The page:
CONCORD - With nine days before the election, the New Hampshire Supreme Court's move to permit voter registration requirements to go forward unleashed a torrent of reactions from supporters and opponents of the controversial 2017 law.

Warning any changes now run the "substantial risk of confusion and disruption," the New Hampshire Supreme Court allowed the so-called SB3 registration forms to remain in place, setting aside a lower court injunction against the law.

Hillsborough County Superior Court Judge Kenneth Brown, 65, had issued that injunction last Monday. The justices stressed they were not issuing an opinion about the law and would allow Brown's injunction to take effect after the Nov. 6 election.

The unanimous high court ruling blocking Brown's finding Friday marked an incremental but still major legal victory for Secretary of State Bill Gardner and Attorney General Gordon MacDonald's offices.

And based on social media comments and press releases, this raised the temperature of Secretary Gardner's bid for another two-year term.

The newly-elected New Hampshire Legislature elects the secretary of state and state treasurer after members are sworn in early next month.

"If any Democrat thinks the present secretary of state, or his deputy, deserves another term in office following this performance, they are simply not paying attention," said former Democratic legislative leader Peter Burling of Cornish.

"SB3 is terrible law, properly blocked after lengthy litigation before Judge Brown. The NH Supreme Court has again failed to protect the rights of NH voters. For shame."

Joann Flood Ashwell is a longtime leader of the League of Women Voters in New Hampshire that along with the Democratic Party sued the state over SB3.

"This action by the secretary of state is disgraceful. Anyone who has actually looked at SB3 and looked at any previous voter registration form can not seriously argue that SB3 is easier," Ashwell said.

Former State Rep. Jim Splaine, a Portsmouth Democrat, insisted Gardner tried his best to make this law less onerous as the Republican-led Legislature passed it and Republican Gov. Chris Sununu signed it into law.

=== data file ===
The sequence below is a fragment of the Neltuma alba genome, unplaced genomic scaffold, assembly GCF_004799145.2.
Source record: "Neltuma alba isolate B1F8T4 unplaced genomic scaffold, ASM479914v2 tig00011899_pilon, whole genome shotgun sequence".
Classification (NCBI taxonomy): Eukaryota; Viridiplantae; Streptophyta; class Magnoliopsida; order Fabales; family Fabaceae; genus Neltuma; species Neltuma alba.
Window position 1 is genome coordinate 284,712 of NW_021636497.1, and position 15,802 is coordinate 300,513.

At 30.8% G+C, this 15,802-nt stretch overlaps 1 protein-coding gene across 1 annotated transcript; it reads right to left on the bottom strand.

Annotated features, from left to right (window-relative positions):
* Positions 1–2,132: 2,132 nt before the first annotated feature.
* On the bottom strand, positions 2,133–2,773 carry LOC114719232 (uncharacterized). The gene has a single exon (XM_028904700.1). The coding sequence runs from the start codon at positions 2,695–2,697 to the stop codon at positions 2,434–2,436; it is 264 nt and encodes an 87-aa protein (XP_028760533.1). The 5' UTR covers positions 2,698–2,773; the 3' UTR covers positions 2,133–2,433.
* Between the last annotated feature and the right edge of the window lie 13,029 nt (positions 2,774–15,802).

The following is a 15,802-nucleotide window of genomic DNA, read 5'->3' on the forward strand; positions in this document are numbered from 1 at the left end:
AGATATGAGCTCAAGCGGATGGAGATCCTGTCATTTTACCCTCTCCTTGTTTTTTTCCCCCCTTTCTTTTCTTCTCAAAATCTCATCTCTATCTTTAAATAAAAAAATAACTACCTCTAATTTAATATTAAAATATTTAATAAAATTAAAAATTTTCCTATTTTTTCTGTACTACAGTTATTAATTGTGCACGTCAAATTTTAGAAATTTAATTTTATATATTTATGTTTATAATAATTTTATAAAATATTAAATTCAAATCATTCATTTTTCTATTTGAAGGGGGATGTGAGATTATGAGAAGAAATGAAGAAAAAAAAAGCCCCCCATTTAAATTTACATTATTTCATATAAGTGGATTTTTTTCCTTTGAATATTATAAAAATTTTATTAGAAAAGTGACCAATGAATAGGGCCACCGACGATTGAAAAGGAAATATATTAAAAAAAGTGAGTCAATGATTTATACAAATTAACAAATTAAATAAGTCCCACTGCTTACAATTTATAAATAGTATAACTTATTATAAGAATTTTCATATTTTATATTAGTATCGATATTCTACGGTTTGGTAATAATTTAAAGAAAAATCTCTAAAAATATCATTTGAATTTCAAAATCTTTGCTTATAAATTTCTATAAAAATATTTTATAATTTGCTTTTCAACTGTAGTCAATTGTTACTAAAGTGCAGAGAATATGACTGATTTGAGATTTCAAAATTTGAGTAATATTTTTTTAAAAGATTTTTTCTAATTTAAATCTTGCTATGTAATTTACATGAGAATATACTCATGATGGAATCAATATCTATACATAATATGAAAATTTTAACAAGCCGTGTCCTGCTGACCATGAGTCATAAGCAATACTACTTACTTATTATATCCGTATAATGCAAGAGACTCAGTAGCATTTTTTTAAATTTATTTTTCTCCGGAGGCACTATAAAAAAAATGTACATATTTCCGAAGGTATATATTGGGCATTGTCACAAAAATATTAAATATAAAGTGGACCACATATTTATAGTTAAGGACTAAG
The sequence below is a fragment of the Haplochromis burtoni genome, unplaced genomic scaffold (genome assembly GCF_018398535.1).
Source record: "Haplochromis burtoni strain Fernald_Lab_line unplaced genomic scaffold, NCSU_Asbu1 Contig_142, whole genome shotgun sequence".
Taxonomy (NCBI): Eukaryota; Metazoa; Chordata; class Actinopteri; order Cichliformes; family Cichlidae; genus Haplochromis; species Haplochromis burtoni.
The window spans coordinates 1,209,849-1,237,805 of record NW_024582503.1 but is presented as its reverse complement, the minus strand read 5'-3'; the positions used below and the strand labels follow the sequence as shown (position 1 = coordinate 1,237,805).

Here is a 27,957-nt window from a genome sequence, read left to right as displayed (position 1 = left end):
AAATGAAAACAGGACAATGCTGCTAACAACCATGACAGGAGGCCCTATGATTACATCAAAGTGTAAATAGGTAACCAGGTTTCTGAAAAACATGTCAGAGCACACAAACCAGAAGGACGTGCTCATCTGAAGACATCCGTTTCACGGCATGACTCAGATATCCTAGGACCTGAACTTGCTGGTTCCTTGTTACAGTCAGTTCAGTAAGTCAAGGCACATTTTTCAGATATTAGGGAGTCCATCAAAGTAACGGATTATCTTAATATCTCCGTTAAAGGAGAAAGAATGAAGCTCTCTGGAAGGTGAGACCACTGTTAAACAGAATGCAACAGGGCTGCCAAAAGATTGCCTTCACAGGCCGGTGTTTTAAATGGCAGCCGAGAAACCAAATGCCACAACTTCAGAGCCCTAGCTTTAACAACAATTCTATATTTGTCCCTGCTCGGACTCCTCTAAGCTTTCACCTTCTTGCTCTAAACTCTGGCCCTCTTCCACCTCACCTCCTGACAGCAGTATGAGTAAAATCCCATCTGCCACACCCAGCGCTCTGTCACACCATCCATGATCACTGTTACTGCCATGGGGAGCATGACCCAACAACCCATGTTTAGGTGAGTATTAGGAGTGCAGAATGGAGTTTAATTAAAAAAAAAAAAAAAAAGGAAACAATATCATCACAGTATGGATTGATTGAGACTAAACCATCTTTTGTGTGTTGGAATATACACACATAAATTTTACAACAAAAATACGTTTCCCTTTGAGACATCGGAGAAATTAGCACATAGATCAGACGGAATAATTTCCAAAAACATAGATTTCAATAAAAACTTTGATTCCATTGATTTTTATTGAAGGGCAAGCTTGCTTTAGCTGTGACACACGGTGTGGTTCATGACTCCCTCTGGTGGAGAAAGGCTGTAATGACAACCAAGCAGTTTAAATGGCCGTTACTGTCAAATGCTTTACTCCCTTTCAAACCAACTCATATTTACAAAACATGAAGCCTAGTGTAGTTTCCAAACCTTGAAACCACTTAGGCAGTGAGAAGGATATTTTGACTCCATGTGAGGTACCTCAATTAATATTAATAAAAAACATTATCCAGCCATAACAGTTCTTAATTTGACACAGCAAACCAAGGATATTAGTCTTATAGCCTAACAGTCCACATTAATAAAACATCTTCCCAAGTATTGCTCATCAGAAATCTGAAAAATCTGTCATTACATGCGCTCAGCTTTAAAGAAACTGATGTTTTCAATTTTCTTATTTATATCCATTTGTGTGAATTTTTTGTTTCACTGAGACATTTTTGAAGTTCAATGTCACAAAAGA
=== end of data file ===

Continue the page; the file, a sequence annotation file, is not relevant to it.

"I think there are some myths about Bill Gardner's 'support' for SB3 - he actually worked to dull its effect. It was going to pass the Republican legislature and he helped make it much better than it would have been - but he has always worked to encourage people to vote, and supported student voting from the time of being UNH Class President even before his first election to the NH House in 1972," Splaine posted on Facebook.

Gardner could not be reached for comment Saturday.

The reaction of national voting rights leaders condemning the high court's decision also was a source of emotional debate.

Lawrence Lessig is a Harvard Law School professor who founded Equal Citizens and led statewide marches through New Hampshire for campaign finance reform.

"Instead of moving towards a 21st century democracy that promotes an equal freedom to vote, the New Hampshire Legislature and courts have chosen to make casting a ballot even harder," Lessig said. "We should be engaging voters, especially young voters, in the political process, not, as today's decision has done, stifle it."

This caught the eye of New Hampshire conservative activist Kimberly Morin who battled with Lessig on Twitter over his comments.

"But it's OK to stifle actual NH voters? College students can vote via absentee ballot in their home states. It's called 'ADULT-ING 101,'" Morin tweeted.

Let America Vote, the group started by former Missouri Secretary of State Jason Kander, also criticized the finding.

"We're disappointed to see the New Hampshire Supreme Court restore the anti-voter provisions of SB3," said Let America Vote Board Chairman Abe Rakov.

A resident voter, Pat Demers, called upon these out-of-state groups to take their campaigns elsewhere.

"Another outsider. Go home," Demers said. "I wonder if this interference, and money push, was so big in my parent's day. I have no idea. Too many people are so angry today, and if they don't like your opinion, they shout at you, or, bring in a lot of cash like what happened to the vote New Hampshire had over SB3."

Torreqms Becker of Manchester agreed with the anti-SB3 sentiment.

"New Hampshire joining the likes of Georgia, North Dakota, and others facing Republican voter scams. I never thought I'd see it in my state. So sad," Becker said.

The 2017 law known as SB3 established new procedures for voter registration within 30 days of an election or on Election Day.

It requires would-be voters to provide proof of residency.

Until this election, voters without identification merely have had to sign a voter affidavit under penalty of perjury they were an eligible voter here.

If people trying to register don't have the right documents, they have up to 30 days to produce them or face penalties for voter fraud including a fine of up to $5,000 and a year in jail.